Goodbye Ahok, Hello “BTP”: Inside Indonesia’s Convoluted Politics
On January 24, 2019, Basuki Tjahaja Purnama, formerly known by his nickname Ahok, was released from prison. What happens to him will tell us much about Indonesia’s political future.
In 2017, while governor of Jakarta, Indonesia’s capital, Ahok, an ethnic-Chinese Christian, was convicted of blasphemy after a doctored version of one of his speeches was posted on the internet. After massive demonstrations around his trial, he was sentenced to two years in prison. The trial and verdict created major divisions in the country.
As is common in Indonesia, he was given four months off his sentence for good behavior, and sought to make his release as low-key as possible. He declared that being in prison had taught him a little humility and patience, which he needed, and asked that there would be no rallies and that supporters would not gather to greet him upon his release. He left quietly through the back door.
He also said that he no longer wanted to be known as Ahok, and since Indonesians always have nicknames for their politicians, he wanted henceforth to be known by his initials “BTP.” His lawyer said that he would not seek a quick return to politics and might instead pursue avenues in business or the media, perhaps with overseas travel.
It appears that BTP wants to distance himself as much as possible from his past, to be able to say that he has paid his debt and that he can now make a new beginning. A new beginning could of course be a prelude to a different type of life. But it could also presage a return to politics.
Other events in Indonesia suggest that politics may not be too far away.
In 2017, Ma’aruf Amin was chairman of the semi-official Indonesian Ulama Council, and in that capacity accused BTP of blasphemy and called for him to be charged. He was also a key witness at the trial and stated that BTP was a blasphemer. The Council itself issued a fatwa saying that he had blasphemed. But now Ma’aruf is a vice presidential candidate in the April elections and running mate of presidential candidate Jokowi, the current president and BTP’s old friend and colleague.
Jokowi had selected Ma’aruf in order to shore up his own Islamic credentials and head off criticism from more conservative Muslim groups. But Ma’aruf also seems to be shifting himself. He now states that he regrets his previous trial testimony and actions, and says he is sorry that Ahok had been imprisoned.
There are also political divisions among the activists who had pushed for Ahok’s imprisonment. Prabowo Subianto, Jokowi’s opponent in the presidential race, is generally seen a garnering most of the support from Islamist groups, but the Muslim Brotherhood-influenced Crescent Star Party (PBB), has now announced that it will support Jokowi/Ma’aruf. This has led to resignations and a split in the party, especially because of Jokowi’s association with BTP. One PBB cadre remarked that it would “help Jokowi and the party who supports the blasphemy convict.”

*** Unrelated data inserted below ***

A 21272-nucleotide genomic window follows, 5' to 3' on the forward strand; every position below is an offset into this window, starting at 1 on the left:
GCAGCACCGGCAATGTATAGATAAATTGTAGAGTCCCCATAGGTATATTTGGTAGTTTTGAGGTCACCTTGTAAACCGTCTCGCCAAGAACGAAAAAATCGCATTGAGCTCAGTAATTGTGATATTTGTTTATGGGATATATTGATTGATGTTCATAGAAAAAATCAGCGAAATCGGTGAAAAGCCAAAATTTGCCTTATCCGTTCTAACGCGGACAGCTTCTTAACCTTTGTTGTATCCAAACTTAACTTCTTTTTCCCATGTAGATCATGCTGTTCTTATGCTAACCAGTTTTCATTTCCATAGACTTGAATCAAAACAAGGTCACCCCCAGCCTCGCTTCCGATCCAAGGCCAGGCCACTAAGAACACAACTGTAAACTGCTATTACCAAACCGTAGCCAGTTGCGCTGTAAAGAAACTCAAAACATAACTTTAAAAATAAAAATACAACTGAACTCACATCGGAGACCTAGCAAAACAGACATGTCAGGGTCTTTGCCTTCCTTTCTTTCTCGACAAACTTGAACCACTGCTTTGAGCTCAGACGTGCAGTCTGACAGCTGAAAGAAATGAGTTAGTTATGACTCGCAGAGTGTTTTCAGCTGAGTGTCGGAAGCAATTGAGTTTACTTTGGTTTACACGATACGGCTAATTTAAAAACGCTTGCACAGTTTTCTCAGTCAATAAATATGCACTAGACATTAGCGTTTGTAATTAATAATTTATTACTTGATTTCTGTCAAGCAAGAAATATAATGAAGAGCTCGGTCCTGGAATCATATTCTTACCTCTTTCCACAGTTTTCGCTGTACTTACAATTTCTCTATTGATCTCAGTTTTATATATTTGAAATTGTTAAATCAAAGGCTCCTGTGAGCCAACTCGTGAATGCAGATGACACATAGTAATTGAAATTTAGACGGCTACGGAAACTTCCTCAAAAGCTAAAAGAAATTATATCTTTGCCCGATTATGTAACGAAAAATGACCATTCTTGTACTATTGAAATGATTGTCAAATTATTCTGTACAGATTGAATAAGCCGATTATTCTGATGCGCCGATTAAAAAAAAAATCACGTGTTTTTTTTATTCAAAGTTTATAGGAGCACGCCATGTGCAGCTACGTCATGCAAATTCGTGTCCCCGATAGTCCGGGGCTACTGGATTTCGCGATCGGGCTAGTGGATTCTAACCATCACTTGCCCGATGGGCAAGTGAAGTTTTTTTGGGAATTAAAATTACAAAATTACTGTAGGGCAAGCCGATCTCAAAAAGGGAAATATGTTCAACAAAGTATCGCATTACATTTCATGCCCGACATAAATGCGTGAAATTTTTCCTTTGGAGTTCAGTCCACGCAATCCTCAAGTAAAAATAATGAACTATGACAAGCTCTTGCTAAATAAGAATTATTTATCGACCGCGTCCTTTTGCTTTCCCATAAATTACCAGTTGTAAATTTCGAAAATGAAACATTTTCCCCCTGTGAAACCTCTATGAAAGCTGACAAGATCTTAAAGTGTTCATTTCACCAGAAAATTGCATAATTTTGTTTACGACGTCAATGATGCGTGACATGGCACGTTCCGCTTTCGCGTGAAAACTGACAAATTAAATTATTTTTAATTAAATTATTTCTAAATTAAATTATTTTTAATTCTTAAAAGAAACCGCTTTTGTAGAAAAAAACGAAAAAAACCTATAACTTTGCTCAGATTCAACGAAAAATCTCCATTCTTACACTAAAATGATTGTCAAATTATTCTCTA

Then, on the very day he was released, BTP visited the home of Megawati Soekarnoputri, ostensibly to congratulate her on her very recent birthday on January 23. But Megawati is the head of the PDI-P, the Indonesian Democratic Party of Struggle, the largest political party in the country. She is also one of Indonesia’s most powerful politicians—some say the most powerful. There has been talk in recent weeks of BTP formally joining the PDI-P. Djarot Saiful Hidayat, head of the party’s Central Executive Board, had said, “If BTP joins a political party, he would choose PDIP.” BTP’s lawyer, Teguh Samudera, had earlier said that his client had in fact been asked to join PDI-P.
BTP has now said that he is willing to campaign for Jokowi and Ma’aruf in the presidential election and is even willing to share a campaign stage with the latter, his former accuser.
This does not sound like a man intent on leaving the political stage. Whether he can bounce back from a blasphemy conviction will tell us much about Indonesian politics.
Paul Marshall is Wilson Distinguished Professor of Religious Freedom at Baylor University and Senior Fellow at the Hudson Institute’s Center for Religious Freedom, Washington, DC, and a contributing editor of Providence.
Photo Credit: Screenshot of Basuki Tjahaja Purnama (BTP, formerly Ahok) speaking on January 24, 2019, after his release from prison. By BTP, via YouTube.